Polet said sales of the first post-Tom Ford cruise collections by Gucci’s women’s wear designer Alessandra Facchinetti and Yves Saint Laurent’s Stefano Pilati, two of Ford’s underlings, had been good.

Pilati and Facchinetti make formal runway debuts in front of the international press within the next month.

Meanwhile, Polet showed a merchant’s sensibility when he lauded Gucci’s new store in Taipei as its most beautiful yet, asking members of the audience to stop by if they were in the neighborhood, “and please buy something.”

Gucci is scheduled to open stores in Berlin, Shanghai, Guam and Osaka in coming months, Polet said. Bottega Veneta also has stores slated to bow in Seoul, Taipei and Kuala Lumpur. Bottega’s new Fifth Avenue flagship will be feted with an event on Sept. 14.

Sharing some impressions of his whirlwind tour of the luxury giant, Polet recounted finding a Gucci ad from 1952 from Aldo Gucci’s days that illustrated that “already they were marketers and brand builders.” The caption from the campaign? “The quality is remembered long after the price is forgotten.”

He also said he was touched to meet a 47-year veteran of the company, who explained he continues to make shoes at Gucci’s Florence factory beyond his retirement years because “I love what I do. This is my life.”

But Polet acknowledged he still has much to learn. Gesturing toward his head, he quipped: “On all my hard disks, there are still a few blank spaces.”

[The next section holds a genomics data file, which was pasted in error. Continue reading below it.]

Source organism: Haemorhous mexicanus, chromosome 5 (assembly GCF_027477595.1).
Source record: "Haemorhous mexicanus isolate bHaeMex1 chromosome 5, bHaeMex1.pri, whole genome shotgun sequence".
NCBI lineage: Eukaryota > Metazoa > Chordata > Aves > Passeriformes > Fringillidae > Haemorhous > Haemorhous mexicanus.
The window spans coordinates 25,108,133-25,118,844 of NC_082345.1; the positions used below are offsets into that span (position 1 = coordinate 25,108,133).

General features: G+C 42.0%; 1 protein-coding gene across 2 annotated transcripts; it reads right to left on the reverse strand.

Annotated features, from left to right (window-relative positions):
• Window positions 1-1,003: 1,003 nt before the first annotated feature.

Weinberg said Gucci would synchronize its financial calendar with PPR’s by the end of the year.

Weinberg did not detail why PPR missed consensus expectations of profits so significantly, but PPR indicated it resulted partially from a write-down of certain luxury goods assets totaling 147.7 million euros, or $181.4 million. He reported that retail was gaining ground in PPR’s key French market, which has suffered recently from weak consumer spending. He said first-half operating profit at the retail division gained 4.7 percent to 291.8 million euros, or $358.3 million, and that profits will continue to gain in the second half.

At Redcats, PPR’s catalogue division, Weinberg outlined plans to step up operations in the U.S., where a new managerial team has been in place since January. He said new catalogues and back-office improvements were in the works.